The organization also published a full five-page position paper that is available in pdf format

Published in Press Releases
July 30, 2020

Family Economic Success

Tagged under

Utah Poverty Advocates Call for Fairer Taxes and Restoration of Public Revenues

Salt Lake City - Today (September 26, 2019) at the Utah State Capitol, a group of two dozen non-profit organizations that provide services to and advocate on behalf of Utah's low- and moderate-income population released a letter to the Tax Restructuring and Equalization Task Force. The letter calls on the Task Force to consider the impact on low-income Utahns as they consider tax changes that could, in the worst case scenario, make Utah's tax structure more regressive and less able to generate the revenues needed to make critically important investments in education, public health, infrastructure, poverty prevention, and other foundations of Utah's future prosperity and success. 

The text of the letter and the list of signatories appears below (and is accessible as pdfa pdf at this link): 

 Open Letter to the Tax Restructuring and Equalization Task Force (TRETF)

Tax Reforms for Low- and Moderate-Income Utahns

September 2019

Dear Senators, Representatives, and Other Members of the TRETF:

We, the undersigned organizations that work with and advocate for low- and moderate-income Utahns, urge you to consider the impact on the most vulnerable Utahns of any tax policy changes that you propose this year.  

We urge you to address the two major challenges facing our tax structure as it impacts lower-income Utahns:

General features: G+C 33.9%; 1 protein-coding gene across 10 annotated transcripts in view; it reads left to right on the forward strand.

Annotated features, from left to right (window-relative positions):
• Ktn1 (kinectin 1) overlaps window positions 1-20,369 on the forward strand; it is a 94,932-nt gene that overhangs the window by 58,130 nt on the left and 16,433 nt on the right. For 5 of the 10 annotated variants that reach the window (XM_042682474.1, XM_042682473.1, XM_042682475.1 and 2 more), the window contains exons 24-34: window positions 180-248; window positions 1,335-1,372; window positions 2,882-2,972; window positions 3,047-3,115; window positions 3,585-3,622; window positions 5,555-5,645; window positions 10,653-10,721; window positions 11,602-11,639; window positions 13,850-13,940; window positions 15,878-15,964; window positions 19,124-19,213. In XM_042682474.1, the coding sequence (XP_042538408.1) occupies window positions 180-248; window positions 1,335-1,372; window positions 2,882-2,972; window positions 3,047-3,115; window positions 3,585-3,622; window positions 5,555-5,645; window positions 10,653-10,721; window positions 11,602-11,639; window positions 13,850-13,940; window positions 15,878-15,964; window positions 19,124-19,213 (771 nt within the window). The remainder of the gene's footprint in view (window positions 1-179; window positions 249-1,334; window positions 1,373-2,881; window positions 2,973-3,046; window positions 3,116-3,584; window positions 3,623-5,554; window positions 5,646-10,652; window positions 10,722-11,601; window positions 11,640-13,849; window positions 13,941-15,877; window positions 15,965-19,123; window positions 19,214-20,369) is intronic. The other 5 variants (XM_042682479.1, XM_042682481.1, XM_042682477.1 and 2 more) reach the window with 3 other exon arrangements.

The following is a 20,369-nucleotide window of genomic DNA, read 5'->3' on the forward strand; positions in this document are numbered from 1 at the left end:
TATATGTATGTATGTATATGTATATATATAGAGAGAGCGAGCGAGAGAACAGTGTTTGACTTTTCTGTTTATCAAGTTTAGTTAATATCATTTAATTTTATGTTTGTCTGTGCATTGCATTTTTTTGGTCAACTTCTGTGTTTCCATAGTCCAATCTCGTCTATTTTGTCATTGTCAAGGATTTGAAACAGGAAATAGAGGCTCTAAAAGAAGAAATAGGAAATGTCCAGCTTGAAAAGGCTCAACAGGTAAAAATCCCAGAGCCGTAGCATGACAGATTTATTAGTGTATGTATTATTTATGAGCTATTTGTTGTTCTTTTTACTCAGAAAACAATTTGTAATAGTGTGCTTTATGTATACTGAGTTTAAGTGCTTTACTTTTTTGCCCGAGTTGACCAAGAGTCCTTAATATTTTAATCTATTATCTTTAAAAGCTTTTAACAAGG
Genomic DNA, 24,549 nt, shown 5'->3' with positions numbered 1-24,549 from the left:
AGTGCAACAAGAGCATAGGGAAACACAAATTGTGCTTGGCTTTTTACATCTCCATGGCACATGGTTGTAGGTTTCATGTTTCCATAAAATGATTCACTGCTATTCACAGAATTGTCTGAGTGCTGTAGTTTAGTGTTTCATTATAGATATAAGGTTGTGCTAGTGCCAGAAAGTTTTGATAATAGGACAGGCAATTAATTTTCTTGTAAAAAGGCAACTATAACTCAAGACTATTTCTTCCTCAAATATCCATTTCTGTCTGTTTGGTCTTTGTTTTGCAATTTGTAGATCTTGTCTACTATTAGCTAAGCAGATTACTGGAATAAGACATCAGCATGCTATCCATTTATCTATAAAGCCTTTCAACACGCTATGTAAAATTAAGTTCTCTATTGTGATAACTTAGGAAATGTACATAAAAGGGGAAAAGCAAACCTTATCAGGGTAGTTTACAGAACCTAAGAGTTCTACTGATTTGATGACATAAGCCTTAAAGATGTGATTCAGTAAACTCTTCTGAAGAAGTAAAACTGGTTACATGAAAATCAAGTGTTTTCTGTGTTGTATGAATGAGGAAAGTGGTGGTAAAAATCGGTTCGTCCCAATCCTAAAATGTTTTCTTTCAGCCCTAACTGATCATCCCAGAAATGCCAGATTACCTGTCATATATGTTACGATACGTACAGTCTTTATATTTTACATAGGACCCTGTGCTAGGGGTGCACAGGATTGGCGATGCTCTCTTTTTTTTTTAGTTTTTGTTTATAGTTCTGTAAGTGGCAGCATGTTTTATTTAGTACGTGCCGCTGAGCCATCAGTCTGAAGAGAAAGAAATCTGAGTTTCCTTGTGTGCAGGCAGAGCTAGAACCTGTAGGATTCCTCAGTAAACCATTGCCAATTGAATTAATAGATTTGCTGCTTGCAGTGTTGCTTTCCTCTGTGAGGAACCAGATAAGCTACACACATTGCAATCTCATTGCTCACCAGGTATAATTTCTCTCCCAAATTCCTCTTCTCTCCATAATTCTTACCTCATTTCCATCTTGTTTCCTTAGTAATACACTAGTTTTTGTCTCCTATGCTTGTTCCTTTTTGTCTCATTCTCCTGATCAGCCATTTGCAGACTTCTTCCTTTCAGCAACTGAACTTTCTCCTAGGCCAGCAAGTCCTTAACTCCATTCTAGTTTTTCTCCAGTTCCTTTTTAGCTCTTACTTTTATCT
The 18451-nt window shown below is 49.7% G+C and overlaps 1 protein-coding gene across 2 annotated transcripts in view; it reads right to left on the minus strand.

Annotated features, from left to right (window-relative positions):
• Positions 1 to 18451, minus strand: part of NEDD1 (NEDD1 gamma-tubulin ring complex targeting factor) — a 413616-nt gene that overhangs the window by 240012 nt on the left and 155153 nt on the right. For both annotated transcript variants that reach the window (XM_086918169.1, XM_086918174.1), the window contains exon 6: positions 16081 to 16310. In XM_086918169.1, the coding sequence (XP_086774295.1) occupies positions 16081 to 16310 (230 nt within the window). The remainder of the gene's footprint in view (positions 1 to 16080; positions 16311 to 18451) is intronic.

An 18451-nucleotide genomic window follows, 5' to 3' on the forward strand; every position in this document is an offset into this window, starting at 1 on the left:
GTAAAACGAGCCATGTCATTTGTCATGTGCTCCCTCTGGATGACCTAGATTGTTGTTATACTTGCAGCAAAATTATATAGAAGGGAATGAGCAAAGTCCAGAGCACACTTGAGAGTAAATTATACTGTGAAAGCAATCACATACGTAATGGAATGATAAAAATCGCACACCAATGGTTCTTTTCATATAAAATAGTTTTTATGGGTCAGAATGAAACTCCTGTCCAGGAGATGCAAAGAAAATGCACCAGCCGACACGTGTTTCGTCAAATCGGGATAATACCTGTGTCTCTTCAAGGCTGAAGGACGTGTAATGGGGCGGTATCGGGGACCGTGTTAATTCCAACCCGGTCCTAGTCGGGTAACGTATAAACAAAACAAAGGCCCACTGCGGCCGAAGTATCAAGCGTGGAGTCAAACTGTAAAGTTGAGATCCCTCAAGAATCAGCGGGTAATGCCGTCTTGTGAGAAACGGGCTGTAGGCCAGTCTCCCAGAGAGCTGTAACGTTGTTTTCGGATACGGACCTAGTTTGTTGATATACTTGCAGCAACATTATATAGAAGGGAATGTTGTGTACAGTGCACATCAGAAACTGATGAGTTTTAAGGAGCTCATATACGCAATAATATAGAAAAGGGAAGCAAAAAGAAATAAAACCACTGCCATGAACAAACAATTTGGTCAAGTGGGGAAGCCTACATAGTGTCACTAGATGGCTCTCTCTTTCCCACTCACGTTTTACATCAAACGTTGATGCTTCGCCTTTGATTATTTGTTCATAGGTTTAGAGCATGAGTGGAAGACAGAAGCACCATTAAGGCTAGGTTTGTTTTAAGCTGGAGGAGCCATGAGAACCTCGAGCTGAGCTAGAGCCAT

1)     Utah’s current system of taxation is regressive, in the sense that it requires lower-income Utahns to pay a higher share of their incomes to state and local government than it asks of the highest-income Utahns, even though about 100,000 lower-income Utah households are forced into – or deeper into – poverty by their tax burden every year. 

           ITEP Utah WhoPays graphic

This regressivity could be addressed with tax policy changes including the following: 

  1. A Utah Earned Income Tax Credit (EITC) to allow the working poor to keep more of what they earn.
  2. Remove the sales tax entirely from food, as 34 other states have done.
  3. Remove the state income tax on Social Security benefits for low- and moderate-income seniors; Utah is one of only 13 states that tax these benefits.
  4. Restore the income tax rate to 5% or increase it above that level. (Because the majority of all Utah income is earned by the top quintile of taxpayers, and because the Utah income tax more closely matches Utah’s income distribution than any other tax, most of such an income tax rate increase would be paid by the top-earning 20% of Utahns, while most lower-income Utahns are shielded from income tax rate increases.) 
  5. Disclose and evaluate the effectiveness of tax expenditures (revenue lost to the taxing system because of tax deductions, exemptions, credits, and exclusions); Utah’s lack of transparency in this area of taxation earned us a C grade from the Volcker Alliance, a leading evaluator of state budgetary practices founded by former Federal Reserve chairman Paul Volcker. 

 

2)     For decades, Utah’s overall level of taxation relative to the state’s economy has been dropping, as illustrated in the chart below from the Utah State Tax Commission:

USTC Tax Burden chart

The unfortunate result is that we are left with a tax structure that fails to generate sufficient revenues to allow our state and local governmental entities to properly meet their responsibilities and fulfill their appropriate role in a number of critical areas, including the following:

  1. Education: Utah ranks last nationally for our per-pupil investment in K-12 education. Particular areas of weakness include: